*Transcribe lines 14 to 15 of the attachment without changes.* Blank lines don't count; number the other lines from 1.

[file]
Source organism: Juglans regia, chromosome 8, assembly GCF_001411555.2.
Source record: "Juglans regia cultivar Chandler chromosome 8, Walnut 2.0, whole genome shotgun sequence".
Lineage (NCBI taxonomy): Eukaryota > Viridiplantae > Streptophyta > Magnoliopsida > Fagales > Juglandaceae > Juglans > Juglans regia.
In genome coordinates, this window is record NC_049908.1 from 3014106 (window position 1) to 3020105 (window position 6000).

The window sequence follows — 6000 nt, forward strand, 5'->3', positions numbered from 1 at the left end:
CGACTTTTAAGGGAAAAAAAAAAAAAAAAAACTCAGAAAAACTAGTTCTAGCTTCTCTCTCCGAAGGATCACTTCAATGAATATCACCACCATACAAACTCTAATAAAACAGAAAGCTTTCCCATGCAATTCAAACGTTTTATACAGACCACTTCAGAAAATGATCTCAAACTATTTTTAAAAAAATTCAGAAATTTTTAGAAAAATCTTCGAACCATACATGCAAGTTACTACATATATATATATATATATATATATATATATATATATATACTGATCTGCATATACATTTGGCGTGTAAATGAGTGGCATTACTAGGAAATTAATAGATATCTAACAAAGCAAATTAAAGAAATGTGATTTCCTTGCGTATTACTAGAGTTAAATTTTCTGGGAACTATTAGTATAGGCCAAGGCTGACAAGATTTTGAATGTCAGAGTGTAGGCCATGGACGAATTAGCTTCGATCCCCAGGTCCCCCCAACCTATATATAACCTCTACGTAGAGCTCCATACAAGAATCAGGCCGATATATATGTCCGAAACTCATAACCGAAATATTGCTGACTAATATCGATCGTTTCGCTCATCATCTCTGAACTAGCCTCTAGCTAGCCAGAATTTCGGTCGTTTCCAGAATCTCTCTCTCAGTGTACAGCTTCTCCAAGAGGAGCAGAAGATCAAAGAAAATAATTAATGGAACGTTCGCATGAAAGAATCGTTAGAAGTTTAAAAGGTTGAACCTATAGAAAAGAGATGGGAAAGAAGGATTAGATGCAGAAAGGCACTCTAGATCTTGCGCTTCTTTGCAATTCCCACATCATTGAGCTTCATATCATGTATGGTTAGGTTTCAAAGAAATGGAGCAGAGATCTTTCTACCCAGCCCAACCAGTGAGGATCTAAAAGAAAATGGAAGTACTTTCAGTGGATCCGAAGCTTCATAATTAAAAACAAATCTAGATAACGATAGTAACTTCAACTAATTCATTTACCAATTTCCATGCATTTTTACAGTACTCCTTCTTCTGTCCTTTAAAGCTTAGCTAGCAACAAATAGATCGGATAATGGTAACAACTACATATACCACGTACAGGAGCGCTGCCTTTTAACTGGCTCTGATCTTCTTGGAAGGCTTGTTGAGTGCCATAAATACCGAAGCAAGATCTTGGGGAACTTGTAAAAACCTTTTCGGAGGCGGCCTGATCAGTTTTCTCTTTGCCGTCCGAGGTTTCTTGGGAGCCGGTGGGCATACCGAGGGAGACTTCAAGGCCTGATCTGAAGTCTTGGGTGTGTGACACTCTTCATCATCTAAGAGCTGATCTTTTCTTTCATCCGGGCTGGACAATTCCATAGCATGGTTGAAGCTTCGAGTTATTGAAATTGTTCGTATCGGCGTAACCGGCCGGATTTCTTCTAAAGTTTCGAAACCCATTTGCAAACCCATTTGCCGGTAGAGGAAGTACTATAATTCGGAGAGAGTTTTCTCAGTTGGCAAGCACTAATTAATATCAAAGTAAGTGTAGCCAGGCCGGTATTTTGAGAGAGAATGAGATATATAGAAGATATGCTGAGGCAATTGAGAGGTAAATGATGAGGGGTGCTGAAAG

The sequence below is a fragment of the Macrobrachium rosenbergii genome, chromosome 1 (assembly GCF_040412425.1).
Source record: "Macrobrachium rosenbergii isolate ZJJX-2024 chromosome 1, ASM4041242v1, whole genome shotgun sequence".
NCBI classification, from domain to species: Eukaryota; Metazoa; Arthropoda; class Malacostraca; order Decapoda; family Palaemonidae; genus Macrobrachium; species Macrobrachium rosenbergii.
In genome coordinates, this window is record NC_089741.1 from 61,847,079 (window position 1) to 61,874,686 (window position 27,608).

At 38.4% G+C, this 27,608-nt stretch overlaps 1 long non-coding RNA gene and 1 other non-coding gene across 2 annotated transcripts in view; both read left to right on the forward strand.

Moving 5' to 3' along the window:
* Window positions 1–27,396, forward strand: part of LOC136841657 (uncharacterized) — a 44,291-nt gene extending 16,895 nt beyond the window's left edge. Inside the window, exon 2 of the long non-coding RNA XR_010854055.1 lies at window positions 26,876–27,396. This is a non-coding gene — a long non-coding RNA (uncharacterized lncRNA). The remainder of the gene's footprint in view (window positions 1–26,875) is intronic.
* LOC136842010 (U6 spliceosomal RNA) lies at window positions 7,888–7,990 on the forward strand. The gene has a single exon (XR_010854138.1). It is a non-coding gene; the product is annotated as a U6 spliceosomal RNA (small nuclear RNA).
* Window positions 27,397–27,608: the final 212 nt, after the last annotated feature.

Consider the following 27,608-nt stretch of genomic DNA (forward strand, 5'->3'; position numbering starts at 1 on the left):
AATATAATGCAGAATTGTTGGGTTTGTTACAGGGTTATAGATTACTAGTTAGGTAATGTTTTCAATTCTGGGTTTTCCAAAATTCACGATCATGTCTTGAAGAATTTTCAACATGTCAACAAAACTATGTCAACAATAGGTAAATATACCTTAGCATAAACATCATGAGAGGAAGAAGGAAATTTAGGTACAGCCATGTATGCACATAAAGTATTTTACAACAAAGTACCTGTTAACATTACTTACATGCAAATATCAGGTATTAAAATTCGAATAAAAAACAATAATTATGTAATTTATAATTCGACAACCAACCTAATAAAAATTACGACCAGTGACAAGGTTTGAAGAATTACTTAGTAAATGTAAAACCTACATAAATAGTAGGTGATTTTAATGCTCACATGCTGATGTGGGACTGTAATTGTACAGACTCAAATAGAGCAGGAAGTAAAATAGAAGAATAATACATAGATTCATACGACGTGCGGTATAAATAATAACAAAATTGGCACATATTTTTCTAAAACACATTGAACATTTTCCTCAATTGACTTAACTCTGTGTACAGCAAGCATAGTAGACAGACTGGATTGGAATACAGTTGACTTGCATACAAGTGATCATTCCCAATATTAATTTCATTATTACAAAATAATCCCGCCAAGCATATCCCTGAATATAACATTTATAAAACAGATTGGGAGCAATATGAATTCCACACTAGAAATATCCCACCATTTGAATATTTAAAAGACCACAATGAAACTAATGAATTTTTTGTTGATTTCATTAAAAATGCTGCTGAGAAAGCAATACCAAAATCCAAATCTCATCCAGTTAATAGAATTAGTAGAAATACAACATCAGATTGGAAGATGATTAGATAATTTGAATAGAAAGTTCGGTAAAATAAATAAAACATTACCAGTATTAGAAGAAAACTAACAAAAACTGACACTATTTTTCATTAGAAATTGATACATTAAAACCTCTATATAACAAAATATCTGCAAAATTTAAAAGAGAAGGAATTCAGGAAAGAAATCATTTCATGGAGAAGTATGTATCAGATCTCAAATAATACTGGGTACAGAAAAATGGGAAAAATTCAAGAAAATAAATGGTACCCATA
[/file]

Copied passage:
* LOC136842010 (U6 spliceosomal RNA) lies at window positions 7,888–7,990 on the forward strand. The gene has a single exon (XR_010854138.1). It is a non-coding gene; the product is annotated as a U6 spliceosomal RNA (small nuclear RNA).
* Window positions 27,397–27,608: the final 212 nt, after the last annotated feature.